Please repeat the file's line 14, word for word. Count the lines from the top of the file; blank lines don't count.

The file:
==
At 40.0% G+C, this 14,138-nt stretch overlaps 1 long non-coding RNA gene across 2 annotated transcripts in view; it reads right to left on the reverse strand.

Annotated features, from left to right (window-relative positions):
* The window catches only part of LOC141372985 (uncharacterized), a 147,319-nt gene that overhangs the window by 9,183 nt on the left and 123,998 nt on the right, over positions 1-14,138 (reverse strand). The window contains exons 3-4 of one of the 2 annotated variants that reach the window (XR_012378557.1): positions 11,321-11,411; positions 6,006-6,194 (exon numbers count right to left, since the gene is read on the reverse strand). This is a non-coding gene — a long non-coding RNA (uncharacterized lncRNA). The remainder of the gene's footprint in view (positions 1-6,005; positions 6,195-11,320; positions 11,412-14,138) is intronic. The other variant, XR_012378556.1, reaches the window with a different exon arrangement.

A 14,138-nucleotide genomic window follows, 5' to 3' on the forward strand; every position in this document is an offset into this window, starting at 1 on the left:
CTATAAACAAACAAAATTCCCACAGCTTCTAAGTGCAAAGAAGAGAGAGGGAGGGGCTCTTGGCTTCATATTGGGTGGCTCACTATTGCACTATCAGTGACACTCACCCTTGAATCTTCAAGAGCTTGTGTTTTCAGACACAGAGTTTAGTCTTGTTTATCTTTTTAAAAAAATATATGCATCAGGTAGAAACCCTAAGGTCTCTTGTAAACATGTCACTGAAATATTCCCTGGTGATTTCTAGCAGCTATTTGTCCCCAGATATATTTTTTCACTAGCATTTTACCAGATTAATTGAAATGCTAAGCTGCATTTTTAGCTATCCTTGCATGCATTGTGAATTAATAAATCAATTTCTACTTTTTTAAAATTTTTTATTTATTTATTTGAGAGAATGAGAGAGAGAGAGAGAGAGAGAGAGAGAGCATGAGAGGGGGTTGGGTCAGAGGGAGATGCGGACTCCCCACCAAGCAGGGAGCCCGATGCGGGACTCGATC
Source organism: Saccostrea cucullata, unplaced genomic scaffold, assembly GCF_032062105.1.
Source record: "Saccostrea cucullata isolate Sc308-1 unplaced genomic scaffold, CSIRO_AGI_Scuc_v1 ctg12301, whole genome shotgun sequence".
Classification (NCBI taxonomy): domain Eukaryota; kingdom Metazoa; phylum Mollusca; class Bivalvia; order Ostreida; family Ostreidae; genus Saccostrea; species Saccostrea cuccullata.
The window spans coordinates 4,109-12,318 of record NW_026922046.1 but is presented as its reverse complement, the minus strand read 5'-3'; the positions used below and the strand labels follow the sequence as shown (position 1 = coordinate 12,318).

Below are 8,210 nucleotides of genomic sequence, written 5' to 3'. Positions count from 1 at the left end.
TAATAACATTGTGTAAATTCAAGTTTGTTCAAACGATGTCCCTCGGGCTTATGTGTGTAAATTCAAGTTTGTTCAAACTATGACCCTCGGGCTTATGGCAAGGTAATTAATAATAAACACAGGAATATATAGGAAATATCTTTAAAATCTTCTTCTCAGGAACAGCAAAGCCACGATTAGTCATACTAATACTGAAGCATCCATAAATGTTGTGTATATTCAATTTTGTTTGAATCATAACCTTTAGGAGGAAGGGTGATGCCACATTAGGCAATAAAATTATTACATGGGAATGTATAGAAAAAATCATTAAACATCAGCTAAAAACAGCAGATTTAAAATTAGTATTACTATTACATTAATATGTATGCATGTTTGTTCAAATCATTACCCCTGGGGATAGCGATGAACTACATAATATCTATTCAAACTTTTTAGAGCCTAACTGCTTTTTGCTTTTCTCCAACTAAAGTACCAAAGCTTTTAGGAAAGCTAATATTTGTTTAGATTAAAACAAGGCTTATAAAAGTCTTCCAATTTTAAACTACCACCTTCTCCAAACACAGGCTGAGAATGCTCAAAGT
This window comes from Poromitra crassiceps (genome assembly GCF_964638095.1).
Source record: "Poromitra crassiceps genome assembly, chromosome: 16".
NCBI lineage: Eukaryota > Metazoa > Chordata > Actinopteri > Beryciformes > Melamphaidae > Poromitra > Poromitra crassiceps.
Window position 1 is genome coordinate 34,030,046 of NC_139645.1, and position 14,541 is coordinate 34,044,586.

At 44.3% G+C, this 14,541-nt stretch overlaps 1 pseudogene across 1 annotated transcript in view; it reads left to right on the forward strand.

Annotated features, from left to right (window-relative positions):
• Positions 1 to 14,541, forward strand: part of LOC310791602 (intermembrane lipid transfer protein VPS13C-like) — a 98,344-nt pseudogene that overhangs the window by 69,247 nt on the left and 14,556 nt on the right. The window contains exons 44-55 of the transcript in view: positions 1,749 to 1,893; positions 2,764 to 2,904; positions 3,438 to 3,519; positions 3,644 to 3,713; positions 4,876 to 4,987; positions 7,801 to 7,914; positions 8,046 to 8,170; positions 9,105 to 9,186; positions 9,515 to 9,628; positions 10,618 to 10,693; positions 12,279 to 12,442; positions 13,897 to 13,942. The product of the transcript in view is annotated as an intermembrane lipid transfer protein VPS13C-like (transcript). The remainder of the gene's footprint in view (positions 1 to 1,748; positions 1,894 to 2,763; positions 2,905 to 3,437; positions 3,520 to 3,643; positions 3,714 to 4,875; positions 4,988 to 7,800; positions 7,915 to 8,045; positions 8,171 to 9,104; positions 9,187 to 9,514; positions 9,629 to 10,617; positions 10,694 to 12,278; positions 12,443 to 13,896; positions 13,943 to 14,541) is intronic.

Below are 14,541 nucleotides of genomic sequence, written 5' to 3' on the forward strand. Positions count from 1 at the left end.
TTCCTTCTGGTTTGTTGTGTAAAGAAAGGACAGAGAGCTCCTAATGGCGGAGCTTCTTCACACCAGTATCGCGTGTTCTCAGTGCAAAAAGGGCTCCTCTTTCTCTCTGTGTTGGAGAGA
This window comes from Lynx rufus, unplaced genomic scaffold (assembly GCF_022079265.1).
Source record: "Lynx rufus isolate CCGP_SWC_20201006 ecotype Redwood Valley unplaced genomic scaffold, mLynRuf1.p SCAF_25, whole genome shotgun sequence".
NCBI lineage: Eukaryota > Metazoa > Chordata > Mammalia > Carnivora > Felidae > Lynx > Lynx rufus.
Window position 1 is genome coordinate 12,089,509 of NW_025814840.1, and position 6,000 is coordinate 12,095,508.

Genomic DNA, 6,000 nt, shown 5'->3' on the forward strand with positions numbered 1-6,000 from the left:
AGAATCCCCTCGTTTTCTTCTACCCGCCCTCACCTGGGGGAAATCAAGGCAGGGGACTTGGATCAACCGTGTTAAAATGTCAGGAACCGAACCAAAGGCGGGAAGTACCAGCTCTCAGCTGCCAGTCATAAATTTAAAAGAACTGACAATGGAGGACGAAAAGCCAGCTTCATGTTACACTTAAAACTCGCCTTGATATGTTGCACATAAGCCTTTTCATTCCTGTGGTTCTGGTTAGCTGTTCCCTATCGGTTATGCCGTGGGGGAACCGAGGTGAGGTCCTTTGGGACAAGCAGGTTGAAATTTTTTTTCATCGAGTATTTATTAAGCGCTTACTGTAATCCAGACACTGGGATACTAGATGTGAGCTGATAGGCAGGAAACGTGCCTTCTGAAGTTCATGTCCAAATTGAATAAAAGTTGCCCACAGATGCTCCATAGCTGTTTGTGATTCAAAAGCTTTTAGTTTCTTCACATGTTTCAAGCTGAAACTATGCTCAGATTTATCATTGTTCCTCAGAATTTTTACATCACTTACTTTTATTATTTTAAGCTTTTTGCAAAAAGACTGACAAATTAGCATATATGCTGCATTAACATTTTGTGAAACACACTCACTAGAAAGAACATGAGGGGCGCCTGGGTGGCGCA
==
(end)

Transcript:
NCBI lineage: Eukaryota > Metazoa > Chordata > Actinopteri > Beryciformes > Melamphaidae > Poromitra > Poromitra crassiceps.